“Circular economy” is a term that has entered our collective lexicon and although for many people this concept is still a kind of synonym for recycling, there are more and more companies adopting circularity principles in their value chain, or initiating business models based primarily on a circular model.
The circular economy takes its founding premise from natural ecosystems, whose resources and materials used regenerate in a closed and continuous cycle. This circularity aims to respond to one of the biggest challenges of our society’s economic model — that it is not possible to dissociate economic growth from increased consumption of natural resources and raw materials. It is urgent to find solutions to this problem, because today we are already consuming 74% more natural resources (data for 2021) than the Earth regenerates in one year. In other words, every year we need 1.7 Earths, which means that humanity is in ecological deficit.
The circular economy comprises several concepts and phases of a closed cycle, which may vary depending on the industry we are talking about, but which we can generally summarise in three layers:
Layer 1 — Design and prevention: this involves designing products from the outset to incorporate as far as possible recycled materials or by-products from other industries. It also comprises optimising such products so that they can last longer and be reused, recovered and ultimately recycled, thus preventing the recurrent need for more products to meet the need for which they were created, resulting in a positive impact on reducing consumption.
Layer 2 — Repair, refurbish and re-use: Re-use allows the useful life of a product to be extended, potentially to its full life span, i.e., until it can no longer meet the need it was produced for. Imagine a pushchair, which is used for a year and then stored in a garage. It will probably stay there for several years, while its useful life time was only one year. Having channels that allow reusing and extending the useful life of a product avoids or delays the need for a new product to enter the system.
Layer 3 — Upcycling and recycling: some industries, such as textiles, have invested in upcycling to give another use to a particular item. But there are other examples, such as in the food retail sector, where it is already normal to find cakes made with fruit with aesthetic defects and therefore a high risk of not being sold. At the end of the product’s life, it should be recycled.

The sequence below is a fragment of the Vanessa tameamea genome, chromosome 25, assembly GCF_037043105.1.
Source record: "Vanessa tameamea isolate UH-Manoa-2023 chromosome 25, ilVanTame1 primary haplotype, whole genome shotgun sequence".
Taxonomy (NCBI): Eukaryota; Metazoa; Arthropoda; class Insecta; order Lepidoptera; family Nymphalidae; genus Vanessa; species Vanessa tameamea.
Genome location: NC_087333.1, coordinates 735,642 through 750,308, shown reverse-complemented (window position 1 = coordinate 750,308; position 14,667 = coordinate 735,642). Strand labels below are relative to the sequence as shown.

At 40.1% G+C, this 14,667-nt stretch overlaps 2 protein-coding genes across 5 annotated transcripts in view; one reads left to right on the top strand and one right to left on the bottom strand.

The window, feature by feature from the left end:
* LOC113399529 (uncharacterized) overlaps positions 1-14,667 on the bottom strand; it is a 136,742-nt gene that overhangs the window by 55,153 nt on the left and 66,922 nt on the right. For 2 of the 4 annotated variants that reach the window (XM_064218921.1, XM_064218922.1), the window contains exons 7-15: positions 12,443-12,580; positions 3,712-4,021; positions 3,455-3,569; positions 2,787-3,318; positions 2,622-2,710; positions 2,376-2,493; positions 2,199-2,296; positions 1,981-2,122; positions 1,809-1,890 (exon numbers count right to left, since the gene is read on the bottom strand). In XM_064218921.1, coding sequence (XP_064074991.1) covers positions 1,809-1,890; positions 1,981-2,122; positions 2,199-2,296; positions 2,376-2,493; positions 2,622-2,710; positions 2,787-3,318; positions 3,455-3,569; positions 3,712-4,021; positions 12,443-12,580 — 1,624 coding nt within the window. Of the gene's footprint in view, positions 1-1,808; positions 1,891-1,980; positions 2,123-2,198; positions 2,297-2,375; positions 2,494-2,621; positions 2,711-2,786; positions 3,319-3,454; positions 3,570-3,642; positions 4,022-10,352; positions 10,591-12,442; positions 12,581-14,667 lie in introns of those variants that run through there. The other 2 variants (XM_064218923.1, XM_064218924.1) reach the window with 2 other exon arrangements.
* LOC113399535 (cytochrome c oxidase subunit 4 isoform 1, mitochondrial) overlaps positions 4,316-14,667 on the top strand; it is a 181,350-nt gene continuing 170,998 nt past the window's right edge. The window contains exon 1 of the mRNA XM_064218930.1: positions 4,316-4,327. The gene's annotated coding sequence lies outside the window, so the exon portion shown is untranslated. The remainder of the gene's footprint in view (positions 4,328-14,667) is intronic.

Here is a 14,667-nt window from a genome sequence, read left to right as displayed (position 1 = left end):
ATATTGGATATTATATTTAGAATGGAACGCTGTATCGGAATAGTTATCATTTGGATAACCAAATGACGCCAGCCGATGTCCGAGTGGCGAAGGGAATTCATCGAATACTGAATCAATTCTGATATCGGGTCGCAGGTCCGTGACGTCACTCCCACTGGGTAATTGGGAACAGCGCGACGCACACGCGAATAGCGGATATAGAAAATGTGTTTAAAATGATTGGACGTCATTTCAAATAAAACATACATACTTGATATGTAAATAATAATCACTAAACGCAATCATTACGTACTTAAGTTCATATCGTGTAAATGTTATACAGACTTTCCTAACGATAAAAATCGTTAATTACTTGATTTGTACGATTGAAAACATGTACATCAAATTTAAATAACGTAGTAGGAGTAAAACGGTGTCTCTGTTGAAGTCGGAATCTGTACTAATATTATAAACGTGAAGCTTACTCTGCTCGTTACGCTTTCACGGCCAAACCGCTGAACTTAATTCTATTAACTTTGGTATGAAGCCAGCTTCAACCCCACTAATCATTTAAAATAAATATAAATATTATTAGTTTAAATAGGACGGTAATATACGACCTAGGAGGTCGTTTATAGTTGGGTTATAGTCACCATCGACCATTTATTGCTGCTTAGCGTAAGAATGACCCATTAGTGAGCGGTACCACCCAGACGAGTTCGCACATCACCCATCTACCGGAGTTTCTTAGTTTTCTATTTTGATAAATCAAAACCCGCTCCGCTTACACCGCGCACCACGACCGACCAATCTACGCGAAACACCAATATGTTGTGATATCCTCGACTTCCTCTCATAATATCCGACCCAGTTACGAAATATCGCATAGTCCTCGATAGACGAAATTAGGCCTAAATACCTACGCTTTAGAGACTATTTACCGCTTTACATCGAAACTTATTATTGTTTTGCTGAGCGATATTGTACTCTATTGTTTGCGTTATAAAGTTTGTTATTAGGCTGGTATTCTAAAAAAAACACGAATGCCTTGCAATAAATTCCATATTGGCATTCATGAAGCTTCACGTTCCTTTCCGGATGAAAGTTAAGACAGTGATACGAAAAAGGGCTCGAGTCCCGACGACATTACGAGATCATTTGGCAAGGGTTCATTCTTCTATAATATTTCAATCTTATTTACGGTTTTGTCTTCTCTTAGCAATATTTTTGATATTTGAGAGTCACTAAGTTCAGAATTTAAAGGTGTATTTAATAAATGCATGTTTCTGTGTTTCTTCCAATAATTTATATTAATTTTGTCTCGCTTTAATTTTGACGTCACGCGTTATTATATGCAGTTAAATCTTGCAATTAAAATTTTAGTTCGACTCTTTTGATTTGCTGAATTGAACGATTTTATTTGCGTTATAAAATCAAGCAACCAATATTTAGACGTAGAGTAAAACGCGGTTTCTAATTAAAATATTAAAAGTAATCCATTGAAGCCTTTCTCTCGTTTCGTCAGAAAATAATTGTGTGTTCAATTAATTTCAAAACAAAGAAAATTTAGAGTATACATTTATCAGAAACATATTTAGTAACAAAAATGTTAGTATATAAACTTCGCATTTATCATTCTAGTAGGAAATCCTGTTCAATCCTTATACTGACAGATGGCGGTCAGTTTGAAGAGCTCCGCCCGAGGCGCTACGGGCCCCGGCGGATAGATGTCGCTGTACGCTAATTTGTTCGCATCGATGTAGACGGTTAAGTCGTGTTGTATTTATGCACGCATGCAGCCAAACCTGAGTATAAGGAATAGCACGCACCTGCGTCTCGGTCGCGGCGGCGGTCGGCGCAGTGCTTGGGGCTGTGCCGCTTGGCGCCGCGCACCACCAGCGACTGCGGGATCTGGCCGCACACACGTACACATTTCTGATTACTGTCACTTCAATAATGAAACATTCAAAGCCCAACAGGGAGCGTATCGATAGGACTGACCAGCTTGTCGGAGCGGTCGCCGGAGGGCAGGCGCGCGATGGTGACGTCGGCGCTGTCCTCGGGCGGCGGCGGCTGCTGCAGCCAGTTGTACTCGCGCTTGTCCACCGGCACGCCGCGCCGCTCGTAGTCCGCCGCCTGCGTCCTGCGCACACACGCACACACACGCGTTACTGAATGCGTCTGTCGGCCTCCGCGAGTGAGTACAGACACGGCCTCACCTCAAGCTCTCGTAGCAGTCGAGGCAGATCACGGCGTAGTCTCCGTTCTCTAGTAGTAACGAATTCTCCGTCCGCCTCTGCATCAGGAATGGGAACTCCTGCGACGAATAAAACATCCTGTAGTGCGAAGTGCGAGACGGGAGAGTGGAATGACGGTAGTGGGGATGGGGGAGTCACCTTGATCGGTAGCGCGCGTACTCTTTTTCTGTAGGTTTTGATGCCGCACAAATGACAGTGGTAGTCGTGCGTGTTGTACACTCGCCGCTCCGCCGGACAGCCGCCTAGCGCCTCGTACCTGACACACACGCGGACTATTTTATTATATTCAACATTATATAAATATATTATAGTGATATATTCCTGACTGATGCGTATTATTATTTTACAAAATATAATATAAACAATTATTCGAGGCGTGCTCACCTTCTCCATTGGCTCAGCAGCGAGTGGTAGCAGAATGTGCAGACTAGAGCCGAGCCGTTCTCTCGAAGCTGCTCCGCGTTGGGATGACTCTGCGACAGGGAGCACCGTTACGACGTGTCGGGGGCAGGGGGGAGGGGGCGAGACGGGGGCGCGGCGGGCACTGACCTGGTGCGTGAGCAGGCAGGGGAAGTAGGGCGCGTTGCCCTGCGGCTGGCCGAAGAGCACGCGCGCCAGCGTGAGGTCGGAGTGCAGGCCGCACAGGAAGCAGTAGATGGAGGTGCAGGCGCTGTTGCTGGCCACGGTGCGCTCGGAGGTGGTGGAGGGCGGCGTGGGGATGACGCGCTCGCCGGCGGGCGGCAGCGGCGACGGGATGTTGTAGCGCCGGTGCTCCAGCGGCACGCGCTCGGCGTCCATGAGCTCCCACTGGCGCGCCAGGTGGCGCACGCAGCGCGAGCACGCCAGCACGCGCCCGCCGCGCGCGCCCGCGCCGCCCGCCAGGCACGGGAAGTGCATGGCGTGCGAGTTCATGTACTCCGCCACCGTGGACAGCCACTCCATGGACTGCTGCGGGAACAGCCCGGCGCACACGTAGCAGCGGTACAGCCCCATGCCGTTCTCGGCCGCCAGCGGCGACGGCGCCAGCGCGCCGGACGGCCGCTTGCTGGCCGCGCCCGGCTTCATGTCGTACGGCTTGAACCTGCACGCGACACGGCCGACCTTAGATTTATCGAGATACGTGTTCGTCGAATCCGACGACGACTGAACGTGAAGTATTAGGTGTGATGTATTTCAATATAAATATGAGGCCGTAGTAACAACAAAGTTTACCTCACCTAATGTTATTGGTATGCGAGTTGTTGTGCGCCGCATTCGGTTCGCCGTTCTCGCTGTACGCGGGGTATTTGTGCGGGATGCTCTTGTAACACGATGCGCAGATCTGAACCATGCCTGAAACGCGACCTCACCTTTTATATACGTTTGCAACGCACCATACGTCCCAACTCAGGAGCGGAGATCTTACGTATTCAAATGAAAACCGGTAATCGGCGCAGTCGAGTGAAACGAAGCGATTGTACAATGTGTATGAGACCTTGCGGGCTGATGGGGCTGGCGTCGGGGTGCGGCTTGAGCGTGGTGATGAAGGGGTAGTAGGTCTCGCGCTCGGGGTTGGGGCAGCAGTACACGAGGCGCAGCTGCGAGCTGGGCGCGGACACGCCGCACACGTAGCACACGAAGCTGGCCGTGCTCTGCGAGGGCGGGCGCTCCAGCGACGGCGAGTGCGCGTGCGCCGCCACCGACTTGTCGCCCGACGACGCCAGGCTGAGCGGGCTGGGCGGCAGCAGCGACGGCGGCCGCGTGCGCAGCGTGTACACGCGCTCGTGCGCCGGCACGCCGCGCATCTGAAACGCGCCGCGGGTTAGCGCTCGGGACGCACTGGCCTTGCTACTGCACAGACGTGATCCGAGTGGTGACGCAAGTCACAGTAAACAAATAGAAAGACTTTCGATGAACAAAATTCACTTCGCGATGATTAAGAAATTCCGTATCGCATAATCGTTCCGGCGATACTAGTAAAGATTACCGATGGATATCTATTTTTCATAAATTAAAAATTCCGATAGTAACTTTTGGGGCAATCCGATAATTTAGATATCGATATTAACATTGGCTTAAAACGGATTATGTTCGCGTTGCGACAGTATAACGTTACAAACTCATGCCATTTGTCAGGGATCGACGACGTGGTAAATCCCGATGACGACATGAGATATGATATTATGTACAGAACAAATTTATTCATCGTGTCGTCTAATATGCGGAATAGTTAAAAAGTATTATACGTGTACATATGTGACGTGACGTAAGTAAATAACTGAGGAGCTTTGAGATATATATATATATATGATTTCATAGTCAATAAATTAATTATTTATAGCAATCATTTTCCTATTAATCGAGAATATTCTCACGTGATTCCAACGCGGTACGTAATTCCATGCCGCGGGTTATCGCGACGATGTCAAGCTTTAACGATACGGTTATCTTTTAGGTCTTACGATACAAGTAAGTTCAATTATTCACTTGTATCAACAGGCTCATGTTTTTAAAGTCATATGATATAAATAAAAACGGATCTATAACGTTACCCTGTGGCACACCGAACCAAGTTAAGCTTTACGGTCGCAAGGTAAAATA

The circular economy is very much associated with consumer goods and we have been witnessing a very significant growth of reuse channels for textile, electronic and even sports products. If until a few years ago the buying and selling of second-hand products was mainly limited to peer-to-peer marketplaces, such as OLX, Facebook or eBay, lately we have seen the flourishing of online platforms dedicated to buying and selling second-hand products, which can guarantee the consumer the best practices in commerce, as well as product safety and guarantees. ThredUp and Vinted are examples of this, second-hand clothing giants that have made it simple and safe to trade second-hand clothes. Both are already worth over a billion dollars and ThredUp has been listed on the NASDAQ since 2021. Poshmark, StockX or Swappie are other examples, and in Portugal there are also corporate reuse projects such as MyCloma, Forall Phones or Book in Loop and Babyloop (the latter two belonging to The Loop Company). The growth of these platforms shows how reuse is moving from an unregulated niche determined essentially by opportunity, to corporate business models aimed at responding to the growing demand for more responsible consumption channels.